Wednesday, 16 May 2012

How to use APA Style

This is only a brief overview of some of the issues of using APA style in your text references based on some of the problems I've seen in the essays I've edited. If you want to source the details of APA style, go to the source: The American Psychological Association.

In-text citations 

Basically, the difference between APA style and the other major style of citations, MLA, is how APA uses in-line text citations. In APA style, the name of the author and the year of publication are inserted in brackets directly after the reference (Francis, 2010).

The first challenge for using APA style for in-text citations is when to use page numbers. "If you are quoting from a text, then you should use page numbers" (Francis, 2010, p 3.). If you are only paraphrasing an idea, then only use the author's name and date of publication (Francis, 2010). If a work has two authors use both names joined by "and" in the text and both names joined by & in the parentheses (Francis & Francis, 2010). With three to five authors, cite all names in the first instance and use "et al." in subsequent instances. Six or more, simply use et al. For an unknown author, cite the name of the work (HGPublishing, 2010).

It is important to note that et al. is an abbreviation and ends in a period. Do not put a period after a comma. If you have two sources for the same information, cite both in the same order as in the bibliography. (Francis, 2010; HGPublishing, 2001)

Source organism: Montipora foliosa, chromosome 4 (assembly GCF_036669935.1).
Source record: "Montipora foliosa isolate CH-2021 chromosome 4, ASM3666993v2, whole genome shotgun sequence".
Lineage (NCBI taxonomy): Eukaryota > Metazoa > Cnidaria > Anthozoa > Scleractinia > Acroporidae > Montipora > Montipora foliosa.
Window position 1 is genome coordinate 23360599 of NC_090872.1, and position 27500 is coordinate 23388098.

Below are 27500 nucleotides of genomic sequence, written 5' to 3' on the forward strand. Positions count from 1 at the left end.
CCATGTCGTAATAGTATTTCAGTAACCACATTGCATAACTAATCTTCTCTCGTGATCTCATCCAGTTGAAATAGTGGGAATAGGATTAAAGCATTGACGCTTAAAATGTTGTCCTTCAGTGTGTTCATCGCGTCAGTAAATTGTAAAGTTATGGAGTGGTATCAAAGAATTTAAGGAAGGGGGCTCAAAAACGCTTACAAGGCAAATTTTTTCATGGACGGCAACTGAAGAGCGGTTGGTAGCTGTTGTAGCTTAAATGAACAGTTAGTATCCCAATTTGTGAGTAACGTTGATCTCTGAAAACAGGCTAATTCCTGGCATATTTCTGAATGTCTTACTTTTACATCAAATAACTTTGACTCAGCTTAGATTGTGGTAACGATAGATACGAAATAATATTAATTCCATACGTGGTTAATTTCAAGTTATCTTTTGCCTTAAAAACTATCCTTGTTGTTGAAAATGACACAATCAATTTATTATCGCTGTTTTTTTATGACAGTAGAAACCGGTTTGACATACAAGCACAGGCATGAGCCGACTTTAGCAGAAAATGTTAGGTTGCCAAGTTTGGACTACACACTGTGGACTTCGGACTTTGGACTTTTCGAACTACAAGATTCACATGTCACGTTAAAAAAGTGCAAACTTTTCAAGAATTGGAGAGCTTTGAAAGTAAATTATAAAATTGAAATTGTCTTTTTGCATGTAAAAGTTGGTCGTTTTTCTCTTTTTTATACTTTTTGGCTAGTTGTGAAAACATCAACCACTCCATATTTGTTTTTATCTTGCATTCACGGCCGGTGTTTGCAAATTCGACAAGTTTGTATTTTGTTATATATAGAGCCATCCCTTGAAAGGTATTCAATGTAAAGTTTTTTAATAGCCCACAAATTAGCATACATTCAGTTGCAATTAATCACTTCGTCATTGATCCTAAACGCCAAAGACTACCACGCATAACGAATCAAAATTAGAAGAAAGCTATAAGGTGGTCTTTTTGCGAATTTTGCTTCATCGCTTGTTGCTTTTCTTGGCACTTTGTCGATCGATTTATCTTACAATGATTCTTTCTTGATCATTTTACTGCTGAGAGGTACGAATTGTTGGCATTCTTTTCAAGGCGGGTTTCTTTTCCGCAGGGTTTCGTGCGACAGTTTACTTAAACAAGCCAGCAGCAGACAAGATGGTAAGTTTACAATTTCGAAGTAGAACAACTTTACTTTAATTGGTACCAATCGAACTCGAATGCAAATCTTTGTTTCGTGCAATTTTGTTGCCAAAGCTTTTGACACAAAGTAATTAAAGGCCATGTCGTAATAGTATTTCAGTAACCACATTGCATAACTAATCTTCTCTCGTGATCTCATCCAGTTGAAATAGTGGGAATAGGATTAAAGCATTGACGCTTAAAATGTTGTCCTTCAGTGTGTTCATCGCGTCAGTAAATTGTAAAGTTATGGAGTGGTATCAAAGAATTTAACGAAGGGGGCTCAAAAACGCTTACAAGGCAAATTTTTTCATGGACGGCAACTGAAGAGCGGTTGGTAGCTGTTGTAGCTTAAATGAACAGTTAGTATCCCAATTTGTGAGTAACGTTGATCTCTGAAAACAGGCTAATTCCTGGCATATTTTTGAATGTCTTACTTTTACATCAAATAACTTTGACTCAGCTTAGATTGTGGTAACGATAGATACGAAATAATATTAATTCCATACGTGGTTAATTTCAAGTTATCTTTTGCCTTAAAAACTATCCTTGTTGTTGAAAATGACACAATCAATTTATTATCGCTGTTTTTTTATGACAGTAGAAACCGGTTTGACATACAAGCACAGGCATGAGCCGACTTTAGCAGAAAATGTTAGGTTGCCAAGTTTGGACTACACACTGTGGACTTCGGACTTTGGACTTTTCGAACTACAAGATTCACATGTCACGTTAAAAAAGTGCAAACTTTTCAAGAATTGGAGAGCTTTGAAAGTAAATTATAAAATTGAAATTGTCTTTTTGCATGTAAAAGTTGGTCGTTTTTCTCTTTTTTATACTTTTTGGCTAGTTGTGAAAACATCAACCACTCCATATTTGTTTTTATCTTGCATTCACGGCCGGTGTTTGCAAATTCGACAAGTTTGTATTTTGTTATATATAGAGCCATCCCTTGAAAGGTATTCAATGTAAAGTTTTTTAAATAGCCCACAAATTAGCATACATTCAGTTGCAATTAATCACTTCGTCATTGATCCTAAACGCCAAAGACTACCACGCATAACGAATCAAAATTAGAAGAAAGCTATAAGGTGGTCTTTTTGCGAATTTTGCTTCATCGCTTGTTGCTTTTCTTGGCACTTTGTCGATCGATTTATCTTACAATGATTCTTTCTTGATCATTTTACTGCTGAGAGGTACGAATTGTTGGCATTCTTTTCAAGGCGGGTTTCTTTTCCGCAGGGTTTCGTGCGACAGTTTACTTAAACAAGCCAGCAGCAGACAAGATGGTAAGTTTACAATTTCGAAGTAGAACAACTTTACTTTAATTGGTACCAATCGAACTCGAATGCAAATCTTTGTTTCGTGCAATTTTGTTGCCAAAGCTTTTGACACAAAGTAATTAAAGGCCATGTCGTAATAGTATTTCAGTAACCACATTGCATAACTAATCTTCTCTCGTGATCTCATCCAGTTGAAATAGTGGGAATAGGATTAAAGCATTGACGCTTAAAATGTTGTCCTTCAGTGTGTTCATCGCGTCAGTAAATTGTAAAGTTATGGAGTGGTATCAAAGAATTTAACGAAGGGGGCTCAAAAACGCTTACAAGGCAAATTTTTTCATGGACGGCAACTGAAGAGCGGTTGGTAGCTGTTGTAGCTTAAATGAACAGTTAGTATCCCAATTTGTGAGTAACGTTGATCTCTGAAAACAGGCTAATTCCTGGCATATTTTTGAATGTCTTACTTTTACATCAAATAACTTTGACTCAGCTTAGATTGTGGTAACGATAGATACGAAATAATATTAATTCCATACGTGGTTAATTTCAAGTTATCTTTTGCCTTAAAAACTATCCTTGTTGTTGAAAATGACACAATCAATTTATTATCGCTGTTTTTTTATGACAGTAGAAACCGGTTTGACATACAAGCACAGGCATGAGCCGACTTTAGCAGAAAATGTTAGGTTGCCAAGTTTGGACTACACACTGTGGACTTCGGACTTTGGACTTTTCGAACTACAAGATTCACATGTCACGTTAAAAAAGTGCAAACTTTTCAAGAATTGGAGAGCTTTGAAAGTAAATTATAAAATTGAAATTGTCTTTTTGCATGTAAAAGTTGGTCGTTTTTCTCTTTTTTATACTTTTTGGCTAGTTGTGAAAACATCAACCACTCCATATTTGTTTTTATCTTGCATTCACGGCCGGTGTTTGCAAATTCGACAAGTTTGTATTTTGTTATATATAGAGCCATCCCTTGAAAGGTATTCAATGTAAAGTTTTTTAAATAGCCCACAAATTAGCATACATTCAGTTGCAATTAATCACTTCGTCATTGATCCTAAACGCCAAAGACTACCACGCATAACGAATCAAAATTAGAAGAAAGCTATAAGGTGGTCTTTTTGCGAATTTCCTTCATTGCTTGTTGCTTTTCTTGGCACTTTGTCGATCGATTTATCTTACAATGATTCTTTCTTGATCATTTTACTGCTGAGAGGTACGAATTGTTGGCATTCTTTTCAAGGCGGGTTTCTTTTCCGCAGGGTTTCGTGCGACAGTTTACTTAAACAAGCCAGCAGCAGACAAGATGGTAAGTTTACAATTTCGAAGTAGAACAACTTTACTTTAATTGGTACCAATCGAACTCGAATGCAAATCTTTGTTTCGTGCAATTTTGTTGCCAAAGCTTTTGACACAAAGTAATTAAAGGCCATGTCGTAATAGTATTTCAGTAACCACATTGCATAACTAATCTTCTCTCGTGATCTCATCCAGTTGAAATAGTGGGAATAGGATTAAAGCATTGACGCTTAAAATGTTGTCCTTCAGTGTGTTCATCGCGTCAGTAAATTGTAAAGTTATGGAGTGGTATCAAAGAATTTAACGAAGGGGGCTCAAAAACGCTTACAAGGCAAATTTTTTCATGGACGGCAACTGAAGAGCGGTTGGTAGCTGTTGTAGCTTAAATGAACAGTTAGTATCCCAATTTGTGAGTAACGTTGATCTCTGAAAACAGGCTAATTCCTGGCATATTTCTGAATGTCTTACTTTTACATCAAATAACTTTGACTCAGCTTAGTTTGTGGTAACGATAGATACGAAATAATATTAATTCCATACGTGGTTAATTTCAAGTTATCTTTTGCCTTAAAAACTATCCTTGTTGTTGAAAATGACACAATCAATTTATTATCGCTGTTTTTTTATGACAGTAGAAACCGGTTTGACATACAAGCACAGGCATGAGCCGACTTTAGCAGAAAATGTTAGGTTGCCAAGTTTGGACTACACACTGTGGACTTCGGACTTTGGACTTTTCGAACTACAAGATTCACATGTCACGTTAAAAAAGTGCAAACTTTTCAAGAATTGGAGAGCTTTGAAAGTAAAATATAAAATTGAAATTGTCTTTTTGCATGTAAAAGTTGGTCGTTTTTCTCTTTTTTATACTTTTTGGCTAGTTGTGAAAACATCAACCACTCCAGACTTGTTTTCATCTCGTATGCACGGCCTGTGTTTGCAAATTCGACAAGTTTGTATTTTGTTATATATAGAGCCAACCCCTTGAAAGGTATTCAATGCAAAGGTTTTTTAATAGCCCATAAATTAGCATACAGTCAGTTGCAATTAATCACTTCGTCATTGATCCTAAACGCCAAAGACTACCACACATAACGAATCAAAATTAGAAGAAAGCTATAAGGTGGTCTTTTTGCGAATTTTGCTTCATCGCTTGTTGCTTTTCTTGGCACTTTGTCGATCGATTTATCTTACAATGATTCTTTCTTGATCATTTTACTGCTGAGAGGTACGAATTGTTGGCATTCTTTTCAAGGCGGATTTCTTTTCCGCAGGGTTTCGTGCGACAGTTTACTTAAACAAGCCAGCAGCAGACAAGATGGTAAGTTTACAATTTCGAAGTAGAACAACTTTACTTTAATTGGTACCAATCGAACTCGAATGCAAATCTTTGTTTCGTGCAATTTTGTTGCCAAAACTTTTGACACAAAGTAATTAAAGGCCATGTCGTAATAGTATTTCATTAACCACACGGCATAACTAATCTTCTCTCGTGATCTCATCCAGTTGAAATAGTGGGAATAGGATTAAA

At the end of your essay, write a list of references. This is a list of all the references you have used, in alphabetical order by the last name of the main author. If there is not author's name available, use the title of the article, but place it alphabetically in the list as if it were the author's name. The reference list should be a separate page.

The basic format of bibliographical references for journal articles is:
Name, Initial., Name2, Initial., and Name3, Initial. (Year) Article Name. Journal Name. Volume number(issue number), pages.

Note the use of italics above. Only the Journal Name and Volume number are in italics. Each name is identified by the last name followed by the intial(s). Even if the journal identifies the authors by first name and middle name, you only use initials in APA style.

The biggest controversy I hear from students is how to cite sources from the internet. I often see students who include the date and URL for every reference which they downloaded. What the APA says is this:
"When a citation includes a digital object identifier (DOI) no further information is needed. When a DOI is not available, and a URL is included, do not include retrieval dates unless the source changes over time." A DOI is a special number used to identify an electronically published article. It is usually found on the first page of the article near the copyright notice or on the landing page where the article was found.

This means you do not need dates when you download articles from your library's electronic journal database. Simply use the DOI. You only need dates and URLs when you download information from a wiki since that web page can change at any time. For a web page, try to see if there is a date (often in small print for copyright purposes at the foot of the page). If there is a date, use it in brackets after the title. If there is no date use "n.d." for "no date." The reference for this page would be:
HyperGraphix Publishing Services (n.d.) How to Use AP Style. Retrieved from